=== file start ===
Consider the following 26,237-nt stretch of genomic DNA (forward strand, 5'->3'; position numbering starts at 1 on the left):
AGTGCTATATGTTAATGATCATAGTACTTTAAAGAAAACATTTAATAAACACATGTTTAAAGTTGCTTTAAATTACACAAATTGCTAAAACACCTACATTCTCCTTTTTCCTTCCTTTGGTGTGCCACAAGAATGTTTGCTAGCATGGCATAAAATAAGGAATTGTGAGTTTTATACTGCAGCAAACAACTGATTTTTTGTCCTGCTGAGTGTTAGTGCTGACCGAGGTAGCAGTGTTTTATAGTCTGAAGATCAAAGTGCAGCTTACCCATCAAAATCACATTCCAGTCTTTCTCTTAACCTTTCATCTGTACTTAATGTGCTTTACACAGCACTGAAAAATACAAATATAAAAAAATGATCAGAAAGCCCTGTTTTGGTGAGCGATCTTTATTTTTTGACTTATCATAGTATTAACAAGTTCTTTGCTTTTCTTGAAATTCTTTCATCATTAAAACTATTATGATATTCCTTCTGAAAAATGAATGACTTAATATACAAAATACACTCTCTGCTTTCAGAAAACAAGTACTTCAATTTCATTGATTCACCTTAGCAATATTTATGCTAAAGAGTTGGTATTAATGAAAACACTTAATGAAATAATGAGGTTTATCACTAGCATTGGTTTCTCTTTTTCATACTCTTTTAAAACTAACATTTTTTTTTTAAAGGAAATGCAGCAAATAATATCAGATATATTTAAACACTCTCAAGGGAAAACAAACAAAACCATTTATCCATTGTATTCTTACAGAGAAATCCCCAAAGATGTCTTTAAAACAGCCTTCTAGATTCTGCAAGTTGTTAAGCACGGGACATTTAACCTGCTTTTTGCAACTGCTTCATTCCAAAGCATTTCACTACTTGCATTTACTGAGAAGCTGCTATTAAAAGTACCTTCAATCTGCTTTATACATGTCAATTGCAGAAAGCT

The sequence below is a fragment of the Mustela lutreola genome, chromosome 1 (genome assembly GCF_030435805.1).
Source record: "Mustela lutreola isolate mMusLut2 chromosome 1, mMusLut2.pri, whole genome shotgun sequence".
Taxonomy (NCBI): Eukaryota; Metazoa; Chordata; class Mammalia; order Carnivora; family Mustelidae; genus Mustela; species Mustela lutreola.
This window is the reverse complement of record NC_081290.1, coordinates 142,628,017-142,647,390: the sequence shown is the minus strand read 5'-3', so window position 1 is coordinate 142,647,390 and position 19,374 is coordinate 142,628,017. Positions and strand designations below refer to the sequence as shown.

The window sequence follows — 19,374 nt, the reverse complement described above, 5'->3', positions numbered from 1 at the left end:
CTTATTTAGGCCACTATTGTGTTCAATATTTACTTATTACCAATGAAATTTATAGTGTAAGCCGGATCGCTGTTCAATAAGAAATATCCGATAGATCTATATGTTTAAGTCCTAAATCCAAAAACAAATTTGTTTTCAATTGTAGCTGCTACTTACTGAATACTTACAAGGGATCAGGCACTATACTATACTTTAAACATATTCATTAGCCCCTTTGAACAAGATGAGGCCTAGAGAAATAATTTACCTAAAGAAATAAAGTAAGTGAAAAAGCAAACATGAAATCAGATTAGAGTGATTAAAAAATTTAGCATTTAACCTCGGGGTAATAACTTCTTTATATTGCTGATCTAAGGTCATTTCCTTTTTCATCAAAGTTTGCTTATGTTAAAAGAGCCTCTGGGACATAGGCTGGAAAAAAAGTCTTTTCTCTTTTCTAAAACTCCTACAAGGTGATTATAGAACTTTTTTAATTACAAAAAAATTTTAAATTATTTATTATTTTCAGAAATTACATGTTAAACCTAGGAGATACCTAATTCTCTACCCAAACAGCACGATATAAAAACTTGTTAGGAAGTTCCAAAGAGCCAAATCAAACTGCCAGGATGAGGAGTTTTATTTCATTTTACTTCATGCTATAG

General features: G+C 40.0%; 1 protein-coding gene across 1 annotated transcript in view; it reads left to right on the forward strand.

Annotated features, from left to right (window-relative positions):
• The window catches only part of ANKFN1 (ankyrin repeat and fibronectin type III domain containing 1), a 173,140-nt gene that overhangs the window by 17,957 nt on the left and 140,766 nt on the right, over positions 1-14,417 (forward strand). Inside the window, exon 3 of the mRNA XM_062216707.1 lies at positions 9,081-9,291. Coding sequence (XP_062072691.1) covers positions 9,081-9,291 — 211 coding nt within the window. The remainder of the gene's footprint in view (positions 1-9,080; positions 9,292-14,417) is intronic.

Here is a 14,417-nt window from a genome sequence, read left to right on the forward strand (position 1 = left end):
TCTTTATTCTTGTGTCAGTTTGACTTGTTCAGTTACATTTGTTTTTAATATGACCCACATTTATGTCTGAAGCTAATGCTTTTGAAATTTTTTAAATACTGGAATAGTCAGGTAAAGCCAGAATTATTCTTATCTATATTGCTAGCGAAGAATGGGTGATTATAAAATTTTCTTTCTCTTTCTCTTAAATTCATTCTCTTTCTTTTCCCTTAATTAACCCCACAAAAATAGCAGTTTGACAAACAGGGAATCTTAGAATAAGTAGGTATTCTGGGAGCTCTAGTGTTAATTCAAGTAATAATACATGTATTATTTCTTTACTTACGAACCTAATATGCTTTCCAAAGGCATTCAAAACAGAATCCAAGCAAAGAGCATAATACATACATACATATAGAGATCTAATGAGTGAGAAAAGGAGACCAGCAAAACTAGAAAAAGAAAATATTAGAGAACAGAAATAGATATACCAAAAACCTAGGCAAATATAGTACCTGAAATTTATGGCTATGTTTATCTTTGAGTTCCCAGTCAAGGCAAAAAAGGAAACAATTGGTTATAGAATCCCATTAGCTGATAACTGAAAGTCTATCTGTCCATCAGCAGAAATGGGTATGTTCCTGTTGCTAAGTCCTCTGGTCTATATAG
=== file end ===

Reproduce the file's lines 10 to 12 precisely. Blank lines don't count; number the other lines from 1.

Annotated features, from left to right (window-relative positions):
• The window catches only part of ANKFN1 (ankyrin repeat and fibronectin type III domain containing 1), a 173,140-nt gene that overhangs the window by 17,957 nt on the left and 140,766 nt on the right, over positions 1-14,417 (forward strand). Inside the window, exon 3 of the mRNA XM_062216707.1 lies at positions 9,081-9,291. Coding sequence (XP_062072691.1) covers positions 9,081-9,291 — 211 coding nt within the window. The remainder of the gene's footprint in view (positions 1-9,080; positions 9,292-14,417) is intronic.

Here is a 14,417-nt window from a genome sequence, read left to right on the forward strand (position 1 = left end):